Everson Royce

Aug 20, 2012

Everson Royce; photos by Kat Ward

A wine shop named after 2-year-old twin boys.

Everson Royce is the baby of April Langford and Randy Clement (co-owners with George Cossette of Silverlake Wine), along with Joe Capella, a long-time wine collector, patron of SLW, and their “financial know-how guy” in this new venture in an old neighborhood (Old Pasadena).

ER specializes in boutique, small production wines from all around the world. They have a wine-tasting bar with 8 wines on tap, which change regularly.

Langford and Clement are rosè lovers, a wine they consider perfect for summer barbecues and picnics, and which, April asserts, got a bad rap in the 1970s as a result of white Zinfandel. Good rosè wines are dry and “not what people think.” A good example of this, she suggests, is the Ameztoi “Rubentis” from the Spanish Basque region. Irene Virbila of the L.A. Times describes this blend of white and red grapes as “ever so slightly pètillant (sparkling); it has the minerality and a bright citrusy quality that makes it ideal with spicy foods.” A bottle goes for $22.50.

Most of the Everson Royce’s inventory runs between $20-30, though there are bottles as low as $7.50 or, flipping 180-degrees, $400-1,700. (Yowzah.)

One of April’s favorite wine is the 2009 Domaine Lèon Barral ($28.50), appellation Faugères in the Languedoc-Roussillon region of France. The blend of carignan, grenache, and cinsault grapes creates a rich, dark, velvety, and “funky” wine. Barral is considered to be “a beacon of revolutionary winegrowing,” using biodynamic practices. To work the soil in the way necessary, they use cows, horses, and pigs. These animals graze the “cover crops,” which leads to all sorts of activity that adds essential nutrients and aerates the soil. They also prune their vines in the “gobelet style,” which keeps the grapes from withering under the relentless sun. “This level of artistry was once nearly extinct.” DLB seems to be the kind of winery that Everson Royce enjoys endorsing.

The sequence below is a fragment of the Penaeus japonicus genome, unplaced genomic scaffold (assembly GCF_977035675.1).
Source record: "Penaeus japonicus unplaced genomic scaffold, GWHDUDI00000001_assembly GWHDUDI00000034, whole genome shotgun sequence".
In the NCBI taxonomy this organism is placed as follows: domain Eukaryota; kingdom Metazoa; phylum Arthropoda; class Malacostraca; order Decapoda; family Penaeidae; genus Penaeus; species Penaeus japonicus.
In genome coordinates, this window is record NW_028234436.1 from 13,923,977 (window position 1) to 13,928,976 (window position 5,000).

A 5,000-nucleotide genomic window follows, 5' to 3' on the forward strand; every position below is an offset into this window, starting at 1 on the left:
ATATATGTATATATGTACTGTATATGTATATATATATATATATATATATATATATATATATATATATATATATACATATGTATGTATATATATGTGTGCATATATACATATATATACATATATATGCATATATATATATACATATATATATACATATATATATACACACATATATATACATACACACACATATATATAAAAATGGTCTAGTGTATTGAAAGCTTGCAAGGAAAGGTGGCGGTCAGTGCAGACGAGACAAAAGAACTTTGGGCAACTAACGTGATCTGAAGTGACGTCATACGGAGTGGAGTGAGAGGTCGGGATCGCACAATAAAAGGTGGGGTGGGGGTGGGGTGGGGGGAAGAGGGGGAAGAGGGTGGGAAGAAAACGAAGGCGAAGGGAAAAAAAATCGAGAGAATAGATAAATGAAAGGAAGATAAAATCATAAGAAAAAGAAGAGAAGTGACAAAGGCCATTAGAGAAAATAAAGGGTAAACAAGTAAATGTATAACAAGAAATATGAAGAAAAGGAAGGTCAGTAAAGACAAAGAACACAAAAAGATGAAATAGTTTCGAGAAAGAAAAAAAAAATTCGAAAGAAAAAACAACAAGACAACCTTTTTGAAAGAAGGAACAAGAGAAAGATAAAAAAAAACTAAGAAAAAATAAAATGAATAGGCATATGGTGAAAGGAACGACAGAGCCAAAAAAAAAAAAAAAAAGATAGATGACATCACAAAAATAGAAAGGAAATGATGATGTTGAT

ER carries, of course, many American wines, including pinot noir, cabernet, and chardonnay. One husband and wife team, Rebecca and Peter Work, run Ampelos Cellars, an eleven-year-old vineyard in the western end of the Santa Ynez Valley. Peter states that “Ampelos is one of the vineyards in the U.S. to be certified sustainability in practice, organic, and biodynamic.” The grapes they grow are many, including voignier, which April calls “fruity, but with no oak in the taste.”

April is proud to offer the wines from these vineyards and she’s a part of a very dedicated team. She met Randy while in New Mexico where they were always working in restaurants. When years and years later they opened Silverlake Wine, which they opened with no financial backing, they worked 100 hours a week and it was a full year before they could hire their first employee.

Now, April appears energized and excited about stumbling upon their new location and bringing their love of small-production wines to Pasadena. The store is large with high ceilings, with raw and exposed structural elements. Iron wine cases that have simple and diagonal angles line the walls and a main wooden island curves through the main section of the store displaying American wines. Various other stations hold shelves with pyramids of bottles. A variety of spirits and beer are available as well.

Everson Royce
155 N. Raymond Ave.
Store and wine bar open 7 days a week
Wine tasting: Tues. & Fri., 5-8 p.m.; Sat., 2-6 p.m.
For more info, call 626.765.9334 or visit




1 Response for “Everson Royce”

  1. This is an inspiring story. I’m glad the business is flourishing. If I were to start a business of my own, I would love to name it after someone I love, I don’t have a child yet, but I’m hoping to have one in the future.



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